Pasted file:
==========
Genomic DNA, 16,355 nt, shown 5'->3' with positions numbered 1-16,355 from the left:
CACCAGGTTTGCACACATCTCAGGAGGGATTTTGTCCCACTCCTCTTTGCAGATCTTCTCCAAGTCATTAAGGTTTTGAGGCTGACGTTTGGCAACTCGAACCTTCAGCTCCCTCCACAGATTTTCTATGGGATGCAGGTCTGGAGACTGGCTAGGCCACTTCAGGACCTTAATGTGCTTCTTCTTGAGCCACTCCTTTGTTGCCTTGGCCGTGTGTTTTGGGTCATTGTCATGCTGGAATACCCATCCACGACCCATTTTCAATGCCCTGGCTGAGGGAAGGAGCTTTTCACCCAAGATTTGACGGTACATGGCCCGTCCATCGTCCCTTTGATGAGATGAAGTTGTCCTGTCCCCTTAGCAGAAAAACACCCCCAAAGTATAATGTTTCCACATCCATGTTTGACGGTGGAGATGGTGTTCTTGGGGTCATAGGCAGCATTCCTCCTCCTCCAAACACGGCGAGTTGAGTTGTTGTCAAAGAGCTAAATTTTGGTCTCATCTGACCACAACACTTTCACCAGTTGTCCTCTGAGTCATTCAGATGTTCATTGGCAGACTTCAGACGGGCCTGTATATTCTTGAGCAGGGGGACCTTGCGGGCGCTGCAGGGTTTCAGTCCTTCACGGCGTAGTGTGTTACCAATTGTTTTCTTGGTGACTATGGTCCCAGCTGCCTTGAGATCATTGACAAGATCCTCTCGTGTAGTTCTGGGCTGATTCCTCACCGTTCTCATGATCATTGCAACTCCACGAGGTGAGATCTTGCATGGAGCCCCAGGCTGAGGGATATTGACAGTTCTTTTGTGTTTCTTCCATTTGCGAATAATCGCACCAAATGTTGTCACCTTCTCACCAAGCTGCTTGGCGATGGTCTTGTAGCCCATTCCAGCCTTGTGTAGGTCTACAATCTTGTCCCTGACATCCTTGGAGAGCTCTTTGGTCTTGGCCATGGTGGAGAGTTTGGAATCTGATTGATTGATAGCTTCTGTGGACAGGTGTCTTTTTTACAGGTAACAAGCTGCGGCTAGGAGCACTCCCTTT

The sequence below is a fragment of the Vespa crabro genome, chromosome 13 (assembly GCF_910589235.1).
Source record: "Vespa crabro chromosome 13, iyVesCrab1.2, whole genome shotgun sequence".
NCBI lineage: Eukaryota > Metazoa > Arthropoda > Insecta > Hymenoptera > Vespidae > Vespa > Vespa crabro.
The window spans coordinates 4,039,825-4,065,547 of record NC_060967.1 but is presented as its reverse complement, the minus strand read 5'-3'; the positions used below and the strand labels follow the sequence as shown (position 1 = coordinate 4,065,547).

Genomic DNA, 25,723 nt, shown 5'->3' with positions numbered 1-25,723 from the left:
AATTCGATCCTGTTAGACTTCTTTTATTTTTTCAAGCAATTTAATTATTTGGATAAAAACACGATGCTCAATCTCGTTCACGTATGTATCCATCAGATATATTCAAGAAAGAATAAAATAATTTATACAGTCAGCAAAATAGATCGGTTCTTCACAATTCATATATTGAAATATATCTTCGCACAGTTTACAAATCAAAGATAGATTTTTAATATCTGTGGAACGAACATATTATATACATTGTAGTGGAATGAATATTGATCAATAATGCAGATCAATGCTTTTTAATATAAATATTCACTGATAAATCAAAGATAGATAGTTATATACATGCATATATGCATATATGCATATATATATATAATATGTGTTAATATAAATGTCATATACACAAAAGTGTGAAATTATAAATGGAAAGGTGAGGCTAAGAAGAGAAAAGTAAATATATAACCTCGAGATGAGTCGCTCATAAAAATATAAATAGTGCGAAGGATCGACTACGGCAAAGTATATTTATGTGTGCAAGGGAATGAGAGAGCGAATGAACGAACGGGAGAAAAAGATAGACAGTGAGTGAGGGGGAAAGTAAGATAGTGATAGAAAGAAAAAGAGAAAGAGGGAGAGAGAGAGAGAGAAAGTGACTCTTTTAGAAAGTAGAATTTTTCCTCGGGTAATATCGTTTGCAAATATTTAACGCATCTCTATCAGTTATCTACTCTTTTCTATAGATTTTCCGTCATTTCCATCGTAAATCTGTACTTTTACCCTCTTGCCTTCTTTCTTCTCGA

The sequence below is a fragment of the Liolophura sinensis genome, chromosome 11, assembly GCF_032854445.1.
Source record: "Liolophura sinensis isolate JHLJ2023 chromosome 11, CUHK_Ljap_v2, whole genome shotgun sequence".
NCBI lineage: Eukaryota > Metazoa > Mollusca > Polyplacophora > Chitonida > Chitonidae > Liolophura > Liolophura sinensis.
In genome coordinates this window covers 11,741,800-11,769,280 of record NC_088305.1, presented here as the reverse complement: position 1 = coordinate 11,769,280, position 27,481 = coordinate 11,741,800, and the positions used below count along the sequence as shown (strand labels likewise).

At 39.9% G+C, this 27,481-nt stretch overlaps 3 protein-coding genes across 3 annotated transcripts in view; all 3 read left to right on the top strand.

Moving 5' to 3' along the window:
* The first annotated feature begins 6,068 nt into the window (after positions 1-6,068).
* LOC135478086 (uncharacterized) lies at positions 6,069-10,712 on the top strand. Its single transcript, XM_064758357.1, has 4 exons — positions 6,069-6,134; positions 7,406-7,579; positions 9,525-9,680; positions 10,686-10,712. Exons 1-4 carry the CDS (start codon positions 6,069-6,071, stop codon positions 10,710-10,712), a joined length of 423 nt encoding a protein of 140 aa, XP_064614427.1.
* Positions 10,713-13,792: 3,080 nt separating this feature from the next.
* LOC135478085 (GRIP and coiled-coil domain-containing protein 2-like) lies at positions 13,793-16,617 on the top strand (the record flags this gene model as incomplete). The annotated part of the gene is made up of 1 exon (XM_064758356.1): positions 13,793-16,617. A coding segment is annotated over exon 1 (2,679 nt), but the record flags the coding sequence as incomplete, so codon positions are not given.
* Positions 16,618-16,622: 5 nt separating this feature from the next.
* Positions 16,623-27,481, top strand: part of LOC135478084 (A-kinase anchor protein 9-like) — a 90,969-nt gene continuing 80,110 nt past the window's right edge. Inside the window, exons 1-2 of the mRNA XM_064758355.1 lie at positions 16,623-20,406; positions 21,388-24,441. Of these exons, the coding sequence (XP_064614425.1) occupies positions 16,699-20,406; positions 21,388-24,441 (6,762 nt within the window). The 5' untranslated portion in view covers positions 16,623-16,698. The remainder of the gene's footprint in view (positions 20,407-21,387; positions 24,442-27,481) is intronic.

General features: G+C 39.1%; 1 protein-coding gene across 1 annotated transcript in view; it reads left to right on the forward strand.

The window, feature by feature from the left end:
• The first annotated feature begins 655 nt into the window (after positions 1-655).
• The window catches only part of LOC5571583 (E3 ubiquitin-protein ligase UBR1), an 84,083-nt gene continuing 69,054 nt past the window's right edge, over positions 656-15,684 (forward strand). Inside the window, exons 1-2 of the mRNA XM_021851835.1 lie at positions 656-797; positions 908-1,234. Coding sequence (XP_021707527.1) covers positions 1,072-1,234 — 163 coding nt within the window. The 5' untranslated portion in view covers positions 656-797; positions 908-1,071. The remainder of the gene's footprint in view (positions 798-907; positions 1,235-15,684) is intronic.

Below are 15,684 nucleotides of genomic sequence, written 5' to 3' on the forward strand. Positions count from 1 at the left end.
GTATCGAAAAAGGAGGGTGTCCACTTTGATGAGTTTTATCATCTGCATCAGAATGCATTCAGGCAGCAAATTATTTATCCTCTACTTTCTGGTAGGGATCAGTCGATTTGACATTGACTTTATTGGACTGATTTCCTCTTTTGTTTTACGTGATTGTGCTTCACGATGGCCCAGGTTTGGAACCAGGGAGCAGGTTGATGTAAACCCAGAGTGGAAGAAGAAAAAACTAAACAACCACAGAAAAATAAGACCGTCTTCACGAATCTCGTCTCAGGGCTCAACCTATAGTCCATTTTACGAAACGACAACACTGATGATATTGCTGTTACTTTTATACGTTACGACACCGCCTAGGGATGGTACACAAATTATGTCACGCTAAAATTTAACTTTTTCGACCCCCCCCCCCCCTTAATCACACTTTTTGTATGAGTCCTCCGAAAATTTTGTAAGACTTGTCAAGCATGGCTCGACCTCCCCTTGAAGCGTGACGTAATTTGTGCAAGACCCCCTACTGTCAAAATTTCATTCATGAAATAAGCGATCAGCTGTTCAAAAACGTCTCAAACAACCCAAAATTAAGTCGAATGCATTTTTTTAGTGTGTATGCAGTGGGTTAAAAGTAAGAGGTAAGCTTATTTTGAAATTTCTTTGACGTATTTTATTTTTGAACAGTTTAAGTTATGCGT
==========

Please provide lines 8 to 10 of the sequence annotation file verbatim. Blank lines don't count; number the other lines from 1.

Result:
AATTCGATCCTGTTAGACTTCTTTTATTTTTTCAAGCAATTTAATTATTTGGATAAAAACACGATGCTCAATCTCGTTCACGTATGTATCCATCAGATATATTCAAGAAAGAATAAAATAATTTATACAGTCAGCAAAATAGATCGGTTCTTCACAATTCATATATTGAAATATATCTTCGCACAGTTTACAAATCAAAGATAGATTTTTAATATCTGTGGAACGAACATATTATATACATTGTAGTGGAATGAATATTGATCAATAATGCAGATCAATGCTTTTTAATATAAATATTCACTGATAAATCAAAGATAGATAGTTATATACATGCATATATGCATATATGCATATATATATATAATATGTGTTAATATAAATGTCATATACACAAAAGTGTGAAATTATAAATGGAAAGGTGAGGCTAAGAAGAGAAAAGTAAATATATAACCTCGAGATGAGTCGCTCATAAAAATATAAATAGTGCGAAGGATCGACTACGGCAAAGTATATTTATGTGTGCAAGGGAATGAGAGAGCGAATGAACGAACGGGAGAAAAAGATAGACAGTGAGTGAGGGGGAAAGTAAGATAGTGATAGAAAGAAAAAGAGAAAGAGGGAGAGAGAGAGAGAGAAAGTGACTCTTTTAGAAAGTAGAATTTTTCCTCGGGTAATATCGTTTGCAAATATTTAACGCATCTCTATCAGTTATCTACTCTTTTCTATAGATTTTCCGTCATTTCCATCGTAAATCTGTACTTTTACCCTCTTGCCTTCTTTCTTCTCGA

The sequence below is a fragment of the Liolophura sinensis genome, chromosome 11, assembly GCF_032854445.1.
Source record: "Liolophura sinensis isolate JHLJ2023 chromosome 11, CUHK_Ljap_v2, whole genome shotgun sequence".